assembler = VectorAssembler(inputCols=['km'], outputCol='features')

flights = assembler.transform(flights.drop('features'))
|mon|dom|dow|carrier|flight|org|depart|duration|delay|    km|features|
| 10| 10|  1|     OO|  5836|ORD|  8.18|      51|   27| 253.0| [253.0]|
|  1|  4|  1|     OO|  5866|ORD|  15.5|     102| null| 750.0| [750.0]|
| 11| 22|  1|     OO|  6016|ORD|  7.17|     127|  -19|1188.0|[1188.0]|
|  2| 14|  5|     B6|   199|JFK| 21.17|     365|   60|3618.0|[3618.0]|
|  5| 25|  3|     WN|  1675|SJC| 12.92|      85|   22| 621.0| [621.0]|
only showing top 5 rows

from import ParamGridBuilder, CrossValidator
from import RegressionEvaluator

flights_train, flights_test = flights.randomSplit([0.8, 0.2])

# Create an empty parameter grid
params = ParamGridBuilder().build()

# Create objects for building and evaluating a regression model
regression = LinearRegression(labelCol='duration')
evaluator = RegressionEvaluator(labelCol='duration')

# Create a cross validator
cv = CrossValidator(estimator=regression, estimatorParamMaps=params, 
                    evaluator=evaluator, numFolds=5)

# Train and test model on multiple folds of the training data
cv =

Cross validating flight duration model pipeline

The cross-validated model that you just built was simple, using km alone to predict duration.

Another important predictor of flight duration is the origin airport. Flights generally take longer to get into the air from busy airports. Let's see if adding this predictor improves the model!

In this exercise you'll add the org field to the model. However, since org is categorical, there's more work to be done before it can be included: it must first be transformed to an index and then one-hot encoded before being assembled with km and used to build the regression model. We'll wrap these operations up in a pipeline.

params = ParamGridBuilder().build()

# Create regression model
regression = LinearRegression(labelCol='duration')
evaluator = RegressionEvaluator(labelCol='duration')

# Create an indexer for the org field
indexer = StringIndexer(inputCol='org', outputCol='org_idx')

# Create an one-hot encoder for the indexed org field
onehot = OneHotEncoder(inputCol='org_idx', outputCol='org_dummy')

# Assemble the km and one-hot encoded fields
assembler = VectorAssembler(inputCols=['km', 'org_dummy'], outputCol='features')

# Create a pipeline and cross-validator
pipeline = Pipeline(stages=[indexer, onehot, assembler, regression])
cv = CrossValidator(estimator=pipeline,

Optimizing flights linear regression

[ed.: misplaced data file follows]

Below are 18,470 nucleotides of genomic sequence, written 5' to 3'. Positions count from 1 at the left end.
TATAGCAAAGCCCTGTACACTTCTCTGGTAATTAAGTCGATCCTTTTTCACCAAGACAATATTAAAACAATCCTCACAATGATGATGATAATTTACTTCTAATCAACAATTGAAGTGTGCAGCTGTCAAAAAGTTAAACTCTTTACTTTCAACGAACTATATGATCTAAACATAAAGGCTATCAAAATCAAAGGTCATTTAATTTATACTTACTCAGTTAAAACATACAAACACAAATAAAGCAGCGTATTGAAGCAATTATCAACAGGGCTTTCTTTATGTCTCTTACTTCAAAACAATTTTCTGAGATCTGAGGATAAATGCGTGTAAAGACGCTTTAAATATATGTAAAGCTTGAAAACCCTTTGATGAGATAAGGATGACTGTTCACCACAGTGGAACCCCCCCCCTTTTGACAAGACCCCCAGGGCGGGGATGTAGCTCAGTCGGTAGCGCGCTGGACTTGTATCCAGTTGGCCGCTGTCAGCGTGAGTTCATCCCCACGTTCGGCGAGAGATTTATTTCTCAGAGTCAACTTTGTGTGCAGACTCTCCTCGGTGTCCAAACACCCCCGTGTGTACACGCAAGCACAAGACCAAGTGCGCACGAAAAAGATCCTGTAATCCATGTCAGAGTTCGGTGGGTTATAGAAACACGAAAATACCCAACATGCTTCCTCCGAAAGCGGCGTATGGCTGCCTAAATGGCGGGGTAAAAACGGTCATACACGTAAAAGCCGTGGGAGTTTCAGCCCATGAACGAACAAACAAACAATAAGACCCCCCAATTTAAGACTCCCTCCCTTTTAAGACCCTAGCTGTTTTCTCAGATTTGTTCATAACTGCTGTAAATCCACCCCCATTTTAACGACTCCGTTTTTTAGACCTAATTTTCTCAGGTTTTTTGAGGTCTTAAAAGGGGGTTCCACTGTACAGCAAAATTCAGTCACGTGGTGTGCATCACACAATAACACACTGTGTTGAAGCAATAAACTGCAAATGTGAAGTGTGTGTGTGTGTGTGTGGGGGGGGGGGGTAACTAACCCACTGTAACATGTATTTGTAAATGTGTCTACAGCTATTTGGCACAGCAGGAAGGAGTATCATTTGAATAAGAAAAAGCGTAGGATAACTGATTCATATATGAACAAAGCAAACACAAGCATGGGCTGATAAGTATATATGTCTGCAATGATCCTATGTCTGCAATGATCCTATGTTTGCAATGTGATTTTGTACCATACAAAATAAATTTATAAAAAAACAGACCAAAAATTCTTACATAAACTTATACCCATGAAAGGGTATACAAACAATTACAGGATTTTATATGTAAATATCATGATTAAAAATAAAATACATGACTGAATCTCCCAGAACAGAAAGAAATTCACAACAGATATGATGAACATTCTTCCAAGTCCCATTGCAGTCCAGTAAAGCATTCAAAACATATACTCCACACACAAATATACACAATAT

Up until now you've been using the default hyper-parameters when building your models. In this exercise you'll use cross validation to choose an optimal (or close to optimal) set of model hyper-parameters.

params = ParamGridBuilder()

# Add grids for two parameters
params = params.addGrid(regression.regParam, [0.01, 0.1, 1.0, 10.0])\
               .addGrid(regression.elasticNetParam, [0.0, 0.5, 1.0])

# Build the parameter grid
params =
print('Number of models to be tested: ', len(params))

# Create cross-validator
cv = CrossValidator(estimator=pipeline, estimatorParamMaps=params, 
                    evaluator=evaluator, numFolds=5)
Number of models to be tested:  12

Dissecting the best flight duration model

You just set up a CrossValidator to find good parameters for the linear regression model predicting flight duration.

Now you're going to take a closer look at the resulting model, split out the stages and use it to make predictions on the testing data.

flights_train, flights_test = flights.drop('features').randomSplit([0.8, 0.2])

# Train the data
cvModel =

# Get the best model from cross validation
best_model = cvModel.bestModel

# Look at the stages in the best model

# Get the parameters for the LinearRegression object in the best model

# Generate predictions on test data using the best model then calculate RMSE
predictions = best_model.transform(flights_test)
[StringIndexerModel: uid=StringIndexer_e6270b361418, handleInvalid=error, OneHotEncoderModel: uid=OneHotEncoder_f0cb230aef6c, dropLast=true, handleInvalid=error, VectorAssembler_7f7413ad3499, LinearRegressionModel: uid=LinearRegression_61f3d4b255f6, numFeatures=8]

SMS spam optimized

The pipeline you built earlier for the SMS spam model used the default parameters for all of the elements in the pipeline. It's very unlikely that these parameters will give a particularly good model though.

In this exercise you'll set up a parameter grid which can be used with cross validation to choose a good set of parameters for the SMS spam classifier.

params = ParamGridBuilder()

# Add grid for hashing trick parameters
params = params.addGrid(hasher.numFeatures, (1024, 4096, 16384))\
               .addGrid(hasher.binary, (True, False))

# Add grid for logistic regression parameters
params = params.addGrid(logistic.regParam, (0.01, 0.1, 1.0, 10.0))\
               .addGrid(logistic.elasticNetParam, (0.0, 0.5, 1.0))

# Build parameter grid
params =

print('Number of models to be tested: ', len(params))
Number of models to be tested:  72



  • collection of models
  • Wisdom of the Crowd - collective opinion of a group better than that of a single expert
  • Random Forest
    • an ensemble of Decision Tree